Everyone knows the Disney film Pinocchio, but the original, dark story of the boy puppet is crying out to be rediscovered. A poor Florentine craftsman called Gepetto is delighted to be given a gift of talking wood and immediately sets about carving it into the shape of a marionette puppet. His creation is Pinocchio, a mischievous boy who runs away ...
Everyone knows the Disney film Pinocchio, but the original, dark story of the boy puppet is crying out to be rediscovered. A poor Florentine craftsman called Gepetto is delighted to be given a gift of talking wood and immediately sets about carving it into the shape of a marionette puppet. His creation is Pinocchio, a mischievous boy who runs away as soon as he learns to walk. Little Pinocchio finds it very hard to be good, and constantly struggles to learn the life lessons which Gepetto and other characters try to teach him. When a talking cricket tries to warn Pinocchio about being obedient, Pinocchio accidentally kills him. A very different fate to Jiminy Cricket's in the Disney film.A constant struggle to avoid danger and try to be good eventually leads Pinocchio to try hard at school and pass with flying colours. He meets a good fairy, and after a few detours such being sold to a circus, Pinocchio eventually proves to her that he is good, although he is disappointed to still be a puppet. The fairy then throws him a party and transforms him into a real boy at last.An entertaining story for children, with deeper meanings for the adults who read it to them, Pinocchio is an enduring tale of the difficulty of behaving well and what it means to be good.
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Very good. Book has appearance of light use with no easily noticeable wear. Millions of satisfied customers and climbing. Green Earth Books is the name you can trust, guaranteed. Spend Less. Read More.
The Adventures of Pinocchio is a classic story about what happens to a foolish puppet who does not listen to the wise advice of others and who disobeys his unselfish father Geppetto. From the moment he comes to life Pinocchio causes trouble. He chooses not to listen to the Talking Cricket, a black-bird, a Parrot, and a Fairy with blue hair. Pinocchio encounters a (supposedly) lame Fox and a (supposedly) blind Cat who dupe him into putting money in the (alleged) Field of Riches. After skipping school Pinocchio narrowly escapes a vicious police dog and a hungry green fisherman. Pinocchio becomes a donkey (Collodi makes good use of symbolism here!) as a result of his visit to Funville. The donkey becomes lame after tripping in a circus act. A man comes along to purchase the lame donkey so the animal's skin can be used to make a drum. After being thrown into the sea with a stone around his neck the donkey changes back into a puppet. Pinocchio is then swallowed by a shark and discovers that his father has suffered the same fate. Father and son both escape and Pinocchio becomes a real boy.
The moral of this story is fairly clear: Our bad decisions and foolish choices have negative consequences. Though this story is targeted to children (boys in particular) the lessons presented in this book can apply to adults as well. The version of this story in this review is an adaption and is designed for younger readers. However, adults will enjoy this wonderful story about a classic literary character and the error of his ways. The book concludes with a brief biographical sketch of Carlo Collodi.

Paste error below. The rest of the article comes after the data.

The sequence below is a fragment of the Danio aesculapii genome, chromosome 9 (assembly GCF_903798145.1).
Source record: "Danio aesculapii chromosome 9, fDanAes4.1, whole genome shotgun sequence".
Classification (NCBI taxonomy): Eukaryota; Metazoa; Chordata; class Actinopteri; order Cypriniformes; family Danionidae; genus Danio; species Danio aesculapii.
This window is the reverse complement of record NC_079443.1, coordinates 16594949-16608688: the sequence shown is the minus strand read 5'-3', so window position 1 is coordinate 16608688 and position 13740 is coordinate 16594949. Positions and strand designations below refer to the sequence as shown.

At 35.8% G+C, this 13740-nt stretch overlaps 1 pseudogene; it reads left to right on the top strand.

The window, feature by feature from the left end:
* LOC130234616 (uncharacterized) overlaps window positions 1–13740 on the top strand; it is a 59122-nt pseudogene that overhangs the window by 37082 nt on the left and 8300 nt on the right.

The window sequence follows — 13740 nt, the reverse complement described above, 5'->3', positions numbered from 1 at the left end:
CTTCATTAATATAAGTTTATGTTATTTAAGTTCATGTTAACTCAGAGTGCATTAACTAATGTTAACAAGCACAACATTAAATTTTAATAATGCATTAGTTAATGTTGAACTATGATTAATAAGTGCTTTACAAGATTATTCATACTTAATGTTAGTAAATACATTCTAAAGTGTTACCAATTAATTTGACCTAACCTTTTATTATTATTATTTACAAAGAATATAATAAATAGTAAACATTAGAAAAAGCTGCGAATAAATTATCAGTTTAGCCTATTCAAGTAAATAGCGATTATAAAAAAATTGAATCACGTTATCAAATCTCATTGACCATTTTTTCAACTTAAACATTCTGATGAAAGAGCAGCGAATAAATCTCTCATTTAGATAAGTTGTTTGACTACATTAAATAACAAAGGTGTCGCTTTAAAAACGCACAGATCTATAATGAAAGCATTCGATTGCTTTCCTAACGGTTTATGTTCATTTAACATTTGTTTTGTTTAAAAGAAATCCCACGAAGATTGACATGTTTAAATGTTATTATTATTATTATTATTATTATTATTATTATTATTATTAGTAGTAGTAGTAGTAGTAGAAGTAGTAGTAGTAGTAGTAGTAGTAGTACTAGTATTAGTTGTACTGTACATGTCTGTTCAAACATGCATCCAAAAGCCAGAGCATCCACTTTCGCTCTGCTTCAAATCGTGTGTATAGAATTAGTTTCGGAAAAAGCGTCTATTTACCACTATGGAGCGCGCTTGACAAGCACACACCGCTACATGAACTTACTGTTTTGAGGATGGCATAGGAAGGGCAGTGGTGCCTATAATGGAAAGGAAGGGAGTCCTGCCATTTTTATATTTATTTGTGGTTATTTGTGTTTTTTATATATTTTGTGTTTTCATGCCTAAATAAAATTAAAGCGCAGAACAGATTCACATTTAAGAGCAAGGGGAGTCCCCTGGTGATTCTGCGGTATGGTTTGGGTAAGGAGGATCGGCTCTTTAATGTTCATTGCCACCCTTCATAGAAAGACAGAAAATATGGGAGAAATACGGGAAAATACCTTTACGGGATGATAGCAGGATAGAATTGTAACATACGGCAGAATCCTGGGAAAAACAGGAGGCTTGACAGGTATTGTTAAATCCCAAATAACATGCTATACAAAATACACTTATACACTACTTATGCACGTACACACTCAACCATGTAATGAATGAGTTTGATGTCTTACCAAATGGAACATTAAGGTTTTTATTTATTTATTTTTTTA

Publishers Weekly, 2005-09-19 For the second title, The Adventures of Pinocchio by Carlo Collodi, illus. by Roberto Innocenti, PW wrote of its original publication in 1988, "Innocenti's luminous interpretation of Collodi's tale carves the action out of 19th-century Italian landscapes. This Pinocchio races through cobbled city scenes and then throws himself prostrate at the person or fairy whom he has most recently wronged by his hasty, thoughtless behavior. When he becomes a real boy, the transformation is resounding." (c) Copyright PWxyz, LLC. All rights reserved
Publishers Weekly, 2002-04-15 Iassen Ghiuselev brings the famous puppet-turned-boy to life in Carlo Collodi's Pinocchio, trans. by Carol della Chiesa. His b&w drawings possess the detail and craftsmanship of woodcuts, his paintings a psychological depth that reaches far past the story's events, such as one of Pinocchio hanging from a tree, as if lynched. Theatrical lighting creates a chiaroscuro effect. (Mar.) Copyright 2002 Cahners Business Information.
Publishers Weekly, 1988-09-30 Innocenti's luminous interpretation of Collodi's tale carves the action out of 19th century Italian landscapes. Clearly shown as a mocking marionette, this Pinocchio races through cobbled city scenes and then throws himself prostrate at the personor fairywhom he has most recently wronged by his hasty, thoughtless behavior. And when he becomes a real boy, the transformation is resounding: left slumped on a chair is the body of a puppet; readers may marvel that what lies so lifeless in that scene was the source of so much trouble earlier on. Enchantment reigns in the pictures, each a perfect elaboration of the text. Innocenti and Collodi are equally at home in a place where puppets have life beyond human hands, and where souls may die and live again, resurrected by the power of love. All ages. (Oct.) (c) Copyright PWxyz, LLC. All rights reserved
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